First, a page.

Nasal vaccine for Alzheimer’s begins human trials

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Alzheimer's, research, clinical trials
Brigham and Women's Hospital

For more than 20 years researchers have been looking for a nasal vaccine for Alzheimer’s. Today Brigham and Women’s Hospital announced it will begin safety and efficacy tests of a nasal vaccine aimed at preventing and slowing Alzheimer’s disease.

Phase I the trial involves just 16 participants aged 60 to 85, all with early onset of Alzheimer’s but otherwise generally healthy. The trial will be overseen by Howard L. Weiner, MD, co-director of the Ann Romney Center for Neurologic Diseases at the hospital who has led research in this area for the last 20 years.

Patrticipants will receive two doses of the vaccine, the main ingredient of which is Protollin, one week apart. Protollin, which stimulates the immune system, works by activating white blood cells found in the lymph nodes on the sides and back of the neck to migrate towards the brain and in the process trigger the clearance of beta amyloid plaques. “The plaques are one of the hallmarks of AD [Alzheimer’s disease],” the hospital said. It also noted that “Protollin has been found to be safe in other vaccines”.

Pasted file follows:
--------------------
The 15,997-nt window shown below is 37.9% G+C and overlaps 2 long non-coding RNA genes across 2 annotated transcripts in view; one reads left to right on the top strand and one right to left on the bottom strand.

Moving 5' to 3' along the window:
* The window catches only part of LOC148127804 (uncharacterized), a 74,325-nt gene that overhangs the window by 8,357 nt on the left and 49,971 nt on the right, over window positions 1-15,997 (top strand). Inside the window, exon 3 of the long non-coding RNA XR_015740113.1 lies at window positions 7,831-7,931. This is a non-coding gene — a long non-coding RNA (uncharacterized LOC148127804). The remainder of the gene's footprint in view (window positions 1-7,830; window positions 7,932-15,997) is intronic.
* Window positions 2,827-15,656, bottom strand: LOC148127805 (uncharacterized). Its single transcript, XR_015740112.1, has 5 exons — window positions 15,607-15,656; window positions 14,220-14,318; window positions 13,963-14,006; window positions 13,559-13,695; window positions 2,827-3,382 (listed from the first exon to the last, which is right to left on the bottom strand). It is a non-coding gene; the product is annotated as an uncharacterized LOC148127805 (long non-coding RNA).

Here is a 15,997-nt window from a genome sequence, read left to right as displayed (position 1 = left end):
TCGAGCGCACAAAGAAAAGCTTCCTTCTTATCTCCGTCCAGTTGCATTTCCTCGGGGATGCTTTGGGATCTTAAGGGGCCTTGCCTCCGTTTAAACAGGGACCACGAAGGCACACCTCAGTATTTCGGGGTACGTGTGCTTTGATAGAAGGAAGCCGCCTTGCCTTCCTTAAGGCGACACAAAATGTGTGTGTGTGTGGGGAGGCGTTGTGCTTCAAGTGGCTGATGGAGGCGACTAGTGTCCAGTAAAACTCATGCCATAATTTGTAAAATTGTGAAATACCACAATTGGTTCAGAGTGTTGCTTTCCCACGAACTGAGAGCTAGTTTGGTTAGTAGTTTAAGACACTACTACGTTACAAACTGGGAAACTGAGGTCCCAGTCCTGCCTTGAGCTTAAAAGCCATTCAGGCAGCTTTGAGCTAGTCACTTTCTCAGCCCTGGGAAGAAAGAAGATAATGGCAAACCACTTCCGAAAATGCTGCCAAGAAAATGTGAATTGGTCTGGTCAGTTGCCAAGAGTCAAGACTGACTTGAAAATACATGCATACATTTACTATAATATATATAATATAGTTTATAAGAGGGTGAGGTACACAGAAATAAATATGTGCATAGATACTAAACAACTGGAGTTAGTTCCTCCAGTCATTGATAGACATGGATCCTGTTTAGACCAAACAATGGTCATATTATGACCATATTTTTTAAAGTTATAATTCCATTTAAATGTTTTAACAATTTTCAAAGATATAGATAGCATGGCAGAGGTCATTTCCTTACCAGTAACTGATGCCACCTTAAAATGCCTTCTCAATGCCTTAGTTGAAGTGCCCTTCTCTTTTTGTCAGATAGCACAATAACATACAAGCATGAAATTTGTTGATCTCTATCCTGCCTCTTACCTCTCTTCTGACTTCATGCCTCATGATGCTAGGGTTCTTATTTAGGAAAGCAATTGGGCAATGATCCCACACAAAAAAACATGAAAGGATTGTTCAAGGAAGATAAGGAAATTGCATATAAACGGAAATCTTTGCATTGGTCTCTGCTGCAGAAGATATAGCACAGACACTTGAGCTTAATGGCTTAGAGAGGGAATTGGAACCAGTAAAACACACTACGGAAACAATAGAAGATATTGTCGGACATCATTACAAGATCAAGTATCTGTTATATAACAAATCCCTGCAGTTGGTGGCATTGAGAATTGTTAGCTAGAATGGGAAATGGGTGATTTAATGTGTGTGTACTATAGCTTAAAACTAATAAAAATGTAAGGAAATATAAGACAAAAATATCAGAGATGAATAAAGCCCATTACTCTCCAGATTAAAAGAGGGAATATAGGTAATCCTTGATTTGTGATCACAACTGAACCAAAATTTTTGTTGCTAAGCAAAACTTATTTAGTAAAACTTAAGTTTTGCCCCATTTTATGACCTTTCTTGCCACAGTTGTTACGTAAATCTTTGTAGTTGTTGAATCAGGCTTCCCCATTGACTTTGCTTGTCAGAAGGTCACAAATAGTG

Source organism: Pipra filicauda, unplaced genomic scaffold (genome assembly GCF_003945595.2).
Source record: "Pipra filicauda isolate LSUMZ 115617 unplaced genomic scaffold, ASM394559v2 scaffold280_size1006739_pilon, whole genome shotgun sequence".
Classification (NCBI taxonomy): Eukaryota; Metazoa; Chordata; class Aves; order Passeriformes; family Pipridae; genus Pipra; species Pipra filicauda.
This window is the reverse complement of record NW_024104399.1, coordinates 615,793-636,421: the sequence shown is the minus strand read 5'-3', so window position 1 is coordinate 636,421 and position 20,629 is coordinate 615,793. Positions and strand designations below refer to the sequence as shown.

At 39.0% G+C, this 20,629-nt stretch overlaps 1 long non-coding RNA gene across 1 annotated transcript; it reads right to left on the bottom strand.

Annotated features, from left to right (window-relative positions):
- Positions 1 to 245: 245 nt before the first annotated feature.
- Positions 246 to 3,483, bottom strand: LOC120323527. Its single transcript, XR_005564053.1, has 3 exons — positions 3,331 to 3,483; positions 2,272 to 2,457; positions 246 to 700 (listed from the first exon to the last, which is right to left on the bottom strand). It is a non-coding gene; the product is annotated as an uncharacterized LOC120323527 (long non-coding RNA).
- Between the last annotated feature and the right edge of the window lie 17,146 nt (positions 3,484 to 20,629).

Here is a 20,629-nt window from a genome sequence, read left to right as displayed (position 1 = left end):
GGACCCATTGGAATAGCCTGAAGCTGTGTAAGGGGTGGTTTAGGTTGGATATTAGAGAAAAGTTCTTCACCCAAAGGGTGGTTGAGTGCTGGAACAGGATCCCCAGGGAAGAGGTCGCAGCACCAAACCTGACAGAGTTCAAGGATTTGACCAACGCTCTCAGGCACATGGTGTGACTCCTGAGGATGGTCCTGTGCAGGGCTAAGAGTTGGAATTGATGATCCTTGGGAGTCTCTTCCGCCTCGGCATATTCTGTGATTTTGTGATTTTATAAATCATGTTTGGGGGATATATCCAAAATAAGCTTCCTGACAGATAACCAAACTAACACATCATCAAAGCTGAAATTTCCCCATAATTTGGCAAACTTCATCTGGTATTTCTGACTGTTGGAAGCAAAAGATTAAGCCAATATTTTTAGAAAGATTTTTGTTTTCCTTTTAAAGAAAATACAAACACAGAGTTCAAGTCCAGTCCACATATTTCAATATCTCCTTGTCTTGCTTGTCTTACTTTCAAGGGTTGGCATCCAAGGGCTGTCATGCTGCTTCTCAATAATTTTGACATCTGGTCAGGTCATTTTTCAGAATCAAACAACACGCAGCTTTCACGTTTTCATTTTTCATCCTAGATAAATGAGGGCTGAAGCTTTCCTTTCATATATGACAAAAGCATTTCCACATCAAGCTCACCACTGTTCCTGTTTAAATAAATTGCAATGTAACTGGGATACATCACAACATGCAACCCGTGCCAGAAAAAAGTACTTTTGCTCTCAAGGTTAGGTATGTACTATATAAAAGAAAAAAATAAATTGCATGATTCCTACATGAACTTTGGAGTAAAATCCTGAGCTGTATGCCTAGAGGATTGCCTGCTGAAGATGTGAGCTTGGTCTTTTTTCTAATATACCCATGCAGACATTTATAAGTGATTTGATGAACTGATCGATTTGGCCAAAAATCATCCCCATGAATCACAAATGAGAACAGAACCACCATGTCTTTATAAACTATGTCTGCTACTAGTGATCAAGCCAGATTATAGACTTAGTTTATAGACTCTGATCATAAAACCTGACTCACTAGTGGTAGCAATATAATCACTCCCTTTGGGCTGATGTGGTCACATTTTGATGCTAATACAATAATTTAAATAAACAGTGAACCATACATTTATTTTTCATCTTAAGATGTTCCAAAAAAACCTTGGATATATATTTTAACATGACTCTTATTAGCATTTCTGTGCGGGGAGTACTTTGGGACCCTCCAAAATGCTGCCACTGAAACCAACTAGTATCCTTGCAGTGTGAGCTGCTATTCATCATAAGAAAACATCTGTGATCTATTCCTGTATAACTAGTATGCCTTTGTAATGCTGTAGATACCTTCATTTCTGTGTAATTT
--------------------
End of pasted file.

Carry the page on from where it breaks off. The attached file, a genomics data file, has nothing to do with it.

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Weiner said that “The launch of the first human trial of a nasal vaccine for Alzheimer’s is a remarkable milestone. Over the last two decades, we’ve amassed preclinical evidence suggesting the potential of this nasal vaccine for Alzheimer’s. If clinical trials in humans show that the vaccine is safe and effective, this could represent a non-toxic treatment for people with Alzheimer’s, and it could also be given early to help prevent Alzheimer’s in people at risk.”

“Research in this area has paved the way for us to pursue a whole new avenue for potentially treating not only Alzheimer’s, but also other neurodegenerative diseases,” said Tanuja Chitnis, MD, professor of neurology at Brigham and Women’s Hospital and principal investigator of the trial.

Medical researchers around the world have been working for years to develop new drugs to treat or slow Alzheimer’s, the most common cause of dementia. However most of these experimental drugs although once promising, have not proven effective in trials.



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